I am thankful to our families who have dedicated extra time this summer to attend board meetings, send feedback, or ask questions about our return to school plan.  Our families have been open to hearing about what teachers will do differently now that they have had the time to prepare for virtual instruction versus what we did in the spring during emergency remote teaching.  Many of our families post pictures of the creative spaces they have made at home to help learners concentrate on school and have all their materials at hand.  Some families have expressed their gratitude for the plan, while others still have reservations and concerns that they are open to sharing and working through them together.  We had several parents participate in our return to school planning committee to give input on the learning plan, human resources issues, safety measures, operations, and before and after school support, so we had feedback from parents and staff on all the decisions.  

Our principals, other school leaders, directors, coordinators, and many others have all been outstanding.  I could go on and on about each group, but the group I am most grateful for are our learners.  Many of them participated in our summer school programs and gave their best effort to try new things.  They attended beautiful graduation ceremonies that looked really different than anyone ever thought they would.  Some spoke up at board meetings and sent emails with their questions to teachers, school leaders, and our district office team.  Some participated in our summer project-based learning training to give feedback to teachers on their project plans.  Many logged in to our learning management system over the weekend and watched videos to be ready for our first day tomorrow.  We have worked on being more learner-centered for the last few years, so seeing the impact of our students expressing their needs and concerns gives me a lot of encouragement that we are on the right track.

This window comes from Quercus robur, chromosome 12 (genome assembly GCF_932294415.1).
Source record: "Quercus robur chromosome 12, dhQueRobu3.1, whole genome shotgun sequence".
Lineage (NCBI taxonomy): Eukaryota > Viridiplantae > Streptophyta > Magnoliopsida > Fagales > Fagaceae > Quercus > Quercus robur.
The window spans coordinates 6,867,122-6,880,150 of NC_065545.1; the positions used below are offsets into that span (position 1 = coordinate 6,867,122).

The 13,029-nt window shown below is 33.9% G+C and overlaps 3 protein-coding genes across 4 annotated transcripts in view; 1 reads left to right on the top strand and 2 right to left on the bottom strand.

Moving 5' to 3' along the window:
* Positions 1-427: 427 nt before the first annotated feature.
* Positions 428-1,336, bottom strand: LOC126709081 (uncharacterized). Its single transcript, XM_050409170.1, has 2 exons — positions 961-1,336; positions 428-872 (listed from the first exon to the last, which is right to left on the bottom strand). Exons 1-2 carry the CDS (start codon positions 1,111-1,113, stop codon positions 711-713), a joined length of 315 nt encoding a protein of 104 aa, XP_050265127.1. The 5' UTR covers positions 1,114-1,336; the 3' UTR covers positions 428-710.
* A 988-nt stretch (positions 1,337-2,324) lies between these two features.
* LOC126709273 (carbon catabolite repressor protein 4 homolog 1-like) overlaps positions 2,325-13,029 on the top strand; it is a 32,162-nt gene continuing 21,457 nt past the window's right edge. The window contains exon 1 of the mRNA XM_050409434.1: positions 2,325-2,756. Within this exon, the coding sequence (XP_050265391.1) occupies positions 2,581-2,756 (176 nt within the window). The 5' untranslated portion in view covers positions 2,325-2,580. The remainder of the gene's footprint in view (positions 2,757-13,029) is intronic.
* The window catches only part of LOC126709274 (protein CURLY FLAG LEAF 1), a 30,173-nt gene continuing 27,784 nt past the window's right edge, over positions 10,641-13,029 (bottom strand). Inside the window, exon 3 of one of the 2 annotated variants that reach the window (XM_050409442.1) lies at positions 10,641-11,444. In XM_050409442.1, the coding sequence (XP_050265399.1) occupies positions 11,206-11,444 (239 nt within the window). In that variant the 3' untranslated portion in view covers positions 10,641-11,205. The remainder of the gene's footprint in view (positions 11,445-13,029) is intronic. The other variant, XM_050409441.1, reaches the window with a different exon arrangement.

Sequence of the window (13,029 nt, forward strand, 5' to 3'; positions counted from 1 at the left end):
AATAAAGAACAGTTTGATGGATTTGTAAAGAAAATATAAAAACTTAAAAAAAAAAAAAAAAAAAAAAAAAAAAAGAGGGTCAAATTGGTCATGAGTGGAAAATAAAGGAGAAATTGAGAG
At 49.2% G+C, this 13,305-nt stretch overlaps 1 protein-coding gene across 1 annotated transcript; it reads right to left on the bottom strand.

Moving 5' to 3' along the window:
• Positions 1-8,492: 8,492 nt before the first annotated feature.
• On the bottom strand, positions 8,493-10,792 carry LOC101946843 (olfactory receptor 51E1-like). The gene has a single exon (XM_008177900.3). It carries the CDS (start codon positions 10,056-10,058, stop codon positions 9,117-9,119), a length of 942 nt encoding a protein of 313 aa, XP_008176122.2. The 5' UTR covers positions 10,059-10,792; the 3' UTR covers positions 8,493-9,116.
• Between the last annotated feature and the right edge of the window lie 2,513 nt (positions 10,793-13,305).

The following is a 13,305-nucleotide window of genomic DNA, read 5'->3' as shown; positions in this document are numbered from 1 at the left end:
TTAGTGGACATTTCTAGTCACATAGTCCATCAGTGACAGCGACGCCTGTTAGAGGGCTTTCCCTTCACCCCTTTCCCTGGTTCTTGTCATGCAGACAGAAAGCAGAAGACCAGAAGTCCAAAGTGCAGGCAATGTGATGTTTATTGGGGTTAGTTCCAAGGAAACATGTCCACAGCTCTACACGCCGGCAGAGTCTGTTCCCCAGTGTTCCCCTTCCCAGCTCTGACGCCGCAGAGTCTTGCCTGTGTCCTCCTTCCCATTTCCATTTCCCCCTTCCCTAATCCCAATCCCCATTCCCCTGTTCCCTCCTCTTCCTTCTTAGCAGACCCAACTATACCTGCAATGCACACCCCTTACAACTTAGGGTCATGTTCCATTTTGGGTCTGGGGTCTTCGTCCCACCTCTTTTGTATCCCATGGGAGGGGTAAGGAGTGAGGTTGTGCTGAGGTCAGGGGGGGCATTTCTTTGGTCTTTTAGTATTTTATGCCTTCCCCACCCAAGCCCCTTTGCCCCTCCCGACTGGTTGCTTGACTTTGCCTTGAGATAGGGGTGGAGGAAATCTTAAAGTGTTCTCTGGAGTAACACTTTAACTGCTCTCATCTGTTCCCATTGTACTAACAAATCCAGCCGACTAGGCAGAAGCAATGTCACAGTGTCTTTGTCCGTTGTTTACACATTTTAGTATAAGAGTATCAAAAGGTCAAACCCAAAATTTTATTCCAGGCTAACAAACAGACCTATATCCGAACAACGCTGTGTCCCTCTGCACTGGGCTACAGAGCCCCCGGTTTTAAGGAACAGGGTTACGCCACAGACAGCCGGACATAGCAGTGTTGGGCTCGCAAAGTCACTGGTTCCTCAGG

I am going into tomorrow with lots of hope that as a community, we will come together and give each other grace as we work through our first day of virtual instruction.  We know we are going to hit some bumps in the road.  Given what I have seen from staff, learners, and families this summer, I have full confidence that we can work through those bumps together.